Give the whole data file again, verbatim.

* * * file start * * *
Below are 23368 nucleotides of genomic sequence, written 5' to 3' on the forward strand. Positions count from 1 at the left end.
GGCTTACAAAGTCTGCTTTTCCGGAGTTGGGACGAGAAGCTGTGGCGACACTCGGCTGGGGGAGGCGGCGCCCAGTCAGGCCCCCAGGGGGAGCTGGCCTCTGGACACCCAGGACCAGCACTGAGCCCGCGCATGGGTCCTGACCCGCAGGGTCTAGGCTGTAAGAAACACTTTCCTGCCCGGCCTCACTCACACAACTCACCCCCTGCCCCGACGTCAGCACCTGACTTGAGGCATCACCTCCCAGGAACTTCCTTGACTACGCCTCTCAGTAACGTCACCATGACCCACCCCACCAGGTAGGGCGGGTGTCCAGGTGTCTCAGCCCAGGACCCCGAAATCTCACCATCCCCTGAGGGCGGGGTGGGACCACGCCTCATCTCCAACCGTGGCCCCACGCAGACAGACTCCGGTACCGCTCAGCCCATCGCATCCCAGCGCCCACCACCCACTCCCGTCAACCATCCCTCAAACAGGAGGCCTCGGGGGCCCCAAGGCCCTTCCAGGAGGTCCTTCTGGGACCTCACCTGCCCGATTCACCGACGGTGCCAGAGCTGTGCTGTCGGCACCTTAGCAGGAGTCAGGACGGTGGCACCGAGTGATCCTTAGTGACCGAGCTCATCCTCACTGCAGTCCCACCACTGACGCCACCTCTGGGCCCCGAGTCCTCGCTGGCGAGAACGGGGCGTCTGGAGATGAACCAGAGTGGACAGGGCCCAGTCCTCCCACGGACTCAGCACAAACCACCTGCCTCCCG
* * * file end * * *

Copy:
Below are 23368 nucleotides of genomic sequence, written 5' to 3' on the forward strand. Positions count from 1 at the left end.
GGCTTACAAAGTCTGCTTTTCCGGAGTTGGGACGAGAAGCTGTGGCGACACTCGGCTGGGGGAGGCGGCGCCCAGTCAGGCCCCCAGGGGGAGCTGGCCTCTGGACACCCAGGACCAGCACTGAGCCCGCGCATGGGTCCTGACCCGCAGGGTCTAGGCTGTAAGAAACACTTTCCTGCCCGGCCTCACTCACACAACTCACCCCCTGCCCCGACGTCAGCACCTGACTTGAGGCATCACCTCCCAGGAACTTCCTTGACTACGCCTCTCAGTAACGTCACCATGACCCACCCCACCAGGTAGGGCGGGTGTCCAGGTGTCTCAGCCCAGGACCCCGAAATCTCACCATCCCCTGAGGGCGGGGTGGGACCACGCCTCATCTCCAACCGTGGCCCCACGCAGACAGACTCCGGTACCGCTCAGCCCATCGCATCCCAGCGCCCACCACCCACTCCCGTCAACCATCCCTCAAACAGGAGGCCTCGGGGGCCCCAAGGCCCTTCCAGGAGGTCCTTCTGGGACCTCACCTGCCCGATTCACCGACGGTGCCAGAGCTGTGCTGTCGGCACCTTAGCAGGAGTCAGGACGGTGGCACCGAGTGATCCTTAGTGACCGAGCTCATCCTCACTGCAGTCCCACCACTGACGCCACCTCTGGGCCCCGAGTCCTCGCTGGCGAGAACGGGGCGTCTGGAGATGAACCAGAGTGGACAGGGCCCAGTCCTCCCACGGACTCAGCACAAACCACCTGCCTCCCG